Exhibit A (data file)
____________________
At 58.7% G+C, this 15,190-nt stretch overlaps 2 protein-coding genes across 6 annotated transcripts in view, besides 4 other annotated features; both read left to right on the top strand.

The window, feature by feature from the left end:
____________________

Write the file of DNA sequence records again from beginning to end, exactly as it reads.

At 58.7% G+C, this 15,190-nt stretch overlaps 2 protein-coding genes across 6 annotated transcripts in view, besides 4 other annotated features; both read left to right on the top strand.

The window, feature by feature from the left end: